Private Collection, New York
Marian Goodman Gallery, New York
Private Collection (acquired from the above in 2005)
Christie’s, London, Post-War and Contemporary Art Evening Auction, 14 February 2012, Lot 4
Acquired from the above by the present owner
Armin Zweite, Gerhard Richter: Catalogue Raisonné, 1993-2004, Dusseldorf 2005, n.p., no. 819-4, illustrated in colour
Gerhard Richter quoted in: Hans-Ulrich Obrist and David Britt, Eds., Gerhard Richter The Daily Practice of Painting: Writings and Interviews, 1962-1993, Cambridge, Massachusetts 1995, p. 100.
As a delicate exponent of Gerhard Richter’s iconic experimentation within the realm of pure abstraction, Abstraktes Bild instigates a profoundly poetic dialect that reifies the phenomenological capacities of painting. Encompassing its own pictorial world, the work stands as an ode to the chromatic advances that have endowed painting with the capacity to alter perception. Widely regarded as the preeminent living painter of our time, Richter’s Abstrakte Bilder forms part of a diverse oeuvre that confronts the ontology of painting and has made profound contributions to the history of contemporary art.
Richter’s pictorial interrogation of abstraction dates back to the early 1960s, but it was not until 1976 that he introduced his innovative use of the squeegee; a crude tool, nonetheless wielded with unparalleled virtuosity. Effortlessly drawing strains of ghostly oil pigment across the canvas surface, Richter willingly allows permutations of blended tones and textures to emerge, dictated partly by the laws of chance. In contrast to the precise narrative and almost invisible brush of his photo paintings, Richter’s submission to the squeegee challenges his own authorial control and reconfigures our conception of mark-making: “It is a good technique for switching off thinking. Consciously, I can’t calculate the result. But subconsciously, I can sense it. This is a nice ‘between’ state” (Gerhard Richter quoted in: Stefan Koldehoff, ‘Gerhard Richter. ‘Malerie ist eine moralilsche Handlung’, Wolkenkratzer Art Journal, April - June 1985, p. 40).The squeegee also calls upon the idiosyncratic ‘blur’ of earlier photo paintings. Party to the wider project that guides the artist’s corpus, we again approach what the artist has described as “Photography by other means” (Gerhard Richter quoted in: ‘Interview with Rolf Schön, 1972’ in: Dietmar Elger and H. Ulrich Obrist, Eds., Gerhard Richter, TEXT: Writings, Interviews and Letters: 1961-2007, London 2009, p. 73). Evoking the painterly permutations of a negative film or the blurred inconsistencies of an unfocused image, Abstraktes Bild forms an extraordinary riposte to the canon of twentieth-century abstraction via the photographic.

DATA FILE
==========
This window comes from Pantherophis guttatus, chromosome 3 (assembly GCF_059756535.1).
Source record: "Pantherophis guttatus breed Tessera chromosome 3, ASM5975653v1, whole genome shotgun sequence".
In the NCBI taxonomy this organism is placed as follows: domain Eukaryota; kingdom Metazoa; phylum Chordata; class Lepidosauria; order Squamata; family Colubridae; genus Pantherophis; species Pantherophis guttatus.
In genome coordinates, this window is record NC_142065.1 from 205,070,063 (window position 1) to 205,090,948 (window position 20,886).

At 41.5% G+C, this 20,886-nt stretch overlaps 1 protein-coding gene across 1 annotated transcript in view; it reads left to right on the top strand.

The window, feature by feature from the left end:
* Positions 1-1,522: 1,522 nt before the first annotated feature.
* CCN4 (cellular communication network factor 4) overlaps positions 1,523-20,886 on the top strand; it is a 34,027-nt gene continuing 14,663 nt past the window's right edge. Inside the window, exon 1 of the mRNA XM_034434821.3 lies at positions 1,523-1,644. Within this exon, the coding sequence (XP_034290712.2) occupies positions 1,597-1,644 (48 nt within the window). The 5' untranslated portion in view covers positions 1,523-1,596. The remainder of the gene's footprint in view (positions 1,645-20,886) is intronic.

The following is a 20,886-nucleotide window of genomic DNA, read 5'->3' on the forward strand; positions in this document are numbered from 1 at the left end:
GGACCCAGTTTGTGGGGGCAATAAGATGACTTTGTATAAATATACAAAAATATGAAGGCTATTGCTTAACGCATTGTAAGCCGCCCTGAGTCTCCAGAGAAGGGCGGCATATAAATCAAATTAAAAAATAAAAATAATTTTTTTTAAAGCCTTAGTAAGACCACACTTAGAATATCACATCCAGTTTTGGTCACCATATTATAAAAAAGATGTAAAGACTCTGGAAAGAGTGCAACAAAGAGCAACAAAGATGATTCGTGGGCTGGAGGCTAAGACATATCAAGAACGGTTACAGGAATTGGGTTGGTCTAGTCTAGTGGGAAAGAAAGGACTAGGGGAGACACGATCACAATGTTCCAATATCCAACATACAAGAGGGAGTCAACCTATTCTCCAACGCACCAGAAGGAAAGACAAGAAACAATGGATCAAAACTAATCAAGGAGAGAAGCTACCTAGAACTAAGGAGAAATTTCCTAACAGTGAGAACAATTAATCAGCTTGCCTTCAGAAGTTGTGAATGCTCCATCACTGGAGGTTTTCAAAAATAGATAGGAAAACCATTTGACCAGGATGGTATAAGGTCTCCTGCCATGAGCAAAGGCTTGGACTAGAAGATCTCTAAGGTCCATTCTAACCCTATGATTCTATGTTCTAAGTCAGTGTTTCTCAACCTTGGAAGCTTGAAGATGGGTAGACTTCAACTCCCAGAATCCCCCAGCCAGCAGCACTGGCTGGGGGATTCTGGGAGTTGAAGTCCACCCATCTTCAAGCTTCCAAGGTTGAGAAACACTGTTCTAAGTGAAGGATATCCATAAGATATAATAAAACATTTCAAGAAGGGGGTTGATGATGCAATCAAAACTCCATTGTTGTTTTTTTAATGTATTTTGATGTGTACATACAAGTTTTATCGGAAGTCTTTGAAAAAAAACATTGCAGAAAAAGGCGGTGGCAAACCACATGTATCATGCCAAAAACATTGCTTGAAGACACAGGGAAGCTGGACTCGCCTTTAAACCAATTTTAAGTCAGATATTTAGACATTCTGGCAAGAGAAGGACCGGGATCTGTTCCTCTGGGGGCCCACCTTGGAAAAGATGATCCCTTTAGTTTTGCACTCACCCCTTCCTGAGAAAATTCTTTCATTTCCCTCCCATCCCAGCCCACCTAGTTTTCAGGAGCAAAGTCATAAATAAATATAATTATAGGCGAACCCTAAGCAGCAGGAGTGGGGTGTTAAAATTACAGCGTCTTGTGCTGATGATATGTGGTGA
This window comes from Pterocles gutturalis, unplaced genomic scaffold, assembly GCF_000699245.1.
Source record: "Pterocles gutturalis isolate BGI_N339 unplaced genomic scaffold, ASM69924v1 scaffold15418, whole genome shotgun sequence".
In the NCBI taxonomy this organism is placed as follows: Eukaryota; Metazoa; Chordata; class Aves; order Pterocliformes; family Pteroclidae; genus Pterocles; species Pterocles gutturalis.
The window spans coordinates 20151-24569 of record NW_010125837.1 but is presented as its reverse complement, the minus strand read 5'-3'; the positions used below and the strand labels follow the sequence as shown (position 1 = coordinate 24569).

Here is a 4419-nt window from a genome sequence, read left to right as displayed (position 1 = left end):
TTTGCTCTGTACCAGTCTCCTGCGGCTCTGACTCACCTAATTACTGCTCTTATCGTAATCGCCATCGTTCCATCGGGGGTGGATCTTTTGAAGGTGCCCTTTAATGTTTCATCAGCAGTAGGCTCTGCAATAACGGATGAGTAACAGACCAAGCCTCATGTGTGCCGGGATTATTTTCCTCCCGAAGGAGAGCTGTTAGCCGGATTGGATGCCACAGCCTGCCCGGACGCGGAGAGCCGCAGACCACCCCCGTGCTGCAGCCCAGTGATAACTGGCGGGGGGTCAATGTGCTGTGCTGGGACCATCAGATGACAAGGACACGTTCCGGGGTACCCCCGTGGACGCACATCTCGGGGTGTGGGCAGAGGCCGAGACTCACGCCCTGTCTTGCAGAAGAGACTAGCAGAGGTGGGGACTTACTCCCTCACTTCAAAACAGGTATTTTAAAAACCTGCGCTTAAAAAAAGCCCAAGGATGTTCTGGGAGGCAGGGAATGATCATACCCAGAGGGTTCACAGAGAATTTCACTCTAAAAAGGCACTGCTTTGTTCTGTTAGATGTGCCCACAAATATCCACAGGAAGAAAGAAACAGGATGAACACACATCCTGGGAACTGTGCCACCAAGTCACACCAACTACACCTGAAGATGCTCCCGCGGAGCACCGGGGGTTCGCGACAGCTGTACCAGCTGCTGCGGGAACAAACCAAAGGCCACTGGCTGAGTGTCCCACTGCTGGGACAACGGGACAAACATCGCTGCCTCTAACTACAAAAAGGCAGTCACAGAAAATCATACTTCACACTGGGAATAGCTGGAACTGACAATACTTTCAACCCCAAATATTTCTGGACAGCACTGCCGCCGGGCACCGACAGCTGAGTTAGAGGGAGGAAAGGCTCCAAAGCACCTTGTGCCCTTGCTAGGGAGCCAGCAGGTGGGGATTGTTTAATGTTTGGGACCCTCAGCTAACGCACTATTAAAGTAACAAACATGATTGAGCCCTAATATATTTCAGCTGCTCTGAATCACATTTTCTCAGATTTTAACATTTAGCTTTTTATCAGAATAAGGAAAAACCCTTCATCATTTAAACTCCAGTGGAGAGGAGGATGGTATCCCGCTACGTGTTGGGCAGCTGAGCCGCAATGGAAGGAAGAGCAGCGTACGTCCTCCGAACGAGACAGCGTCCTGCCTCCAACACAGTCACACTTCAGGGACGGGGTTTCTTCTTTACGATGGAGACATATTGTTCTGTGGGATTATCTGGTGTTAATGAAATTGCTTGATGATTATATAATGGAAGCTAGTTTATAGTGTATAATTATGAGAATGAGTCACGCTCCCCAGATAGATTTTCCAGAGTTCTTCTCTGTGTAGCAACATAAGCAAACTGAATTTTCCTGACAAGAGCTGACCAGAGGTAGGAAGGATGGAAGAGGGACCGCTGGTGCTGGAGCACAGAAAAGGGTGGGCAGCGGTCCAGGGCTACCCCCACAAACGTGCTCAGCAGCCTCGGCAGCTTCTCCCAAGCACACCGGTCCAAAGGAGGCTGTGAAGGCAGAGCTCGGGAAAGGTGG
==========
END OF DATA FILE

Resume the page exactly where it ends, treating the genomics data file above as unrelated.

Utilising a scale that is at once physically intimate, yet pictorially vast, the present work is one of only four that Richter created in the 61 by 71cm format in 1994. Preceded by five works of a rotated orientation (71 by 61cm), the well-practiced works from this period are characterised by a unique sense of loose fluidity and defined abstract swathes that punctuate the canvas. Nonetheless they still maintain a strict sense of graduated linearity and directional effusion as witnessed most perfectly in the present example. Tremoring lines like fine hairs or waves of heat subtly pulsate with regimentality, imbuing the canvas with a unique energy. Crucially, Richter utilises the chromatic contrast of two colours that punctuate the most notable and powerful of his abstract works: red and green. Sitting at opposite ends of the colour wheel, red and green were crucially theorised as ‘complementary colours’ during the Ninetheenth Century by scientists such as Michel Eugène Chevreul whose work came to have a significant effect on modern painting. Here Richter utilises the law of ‘simultaneous contrast’: an optical illusion in which one’s perception of a colour is altered by those immediately surrounding it. This effect becomes most intense when eliding complementary colours: the deep red and earthy greens; umber oranges and electric blues; and the light roses and mint greens that populate the present work.
Evocative of colour theories that Neo-Impressionists such as Georges Seurat and Paul Signac utilised to create vibrating painted surfaces, the continually varied tonality and intensely numerous variations of contrasting hues within each millimetre of the canvas create an intensely unstable perceptive field. Richter’s surrender to the laws of chance also allows for abrupt disruptions to otherwise flowing transitions of colour – in this case outbreaks of violent monochrome red and electric blue. Thus a new sense of layered depth is instilled by the inherent incongruity of the contrasting colours that are layered over one another. Like feedback interruptions to radio signals these momentary blips to the visual field conjure uniquely enigmatic presences which shatter confidence in our own perceptive capacities. We must momentarily surrender to the indecipherable yet evidently coherent internal logic of the painting’s own visual mechanisms.
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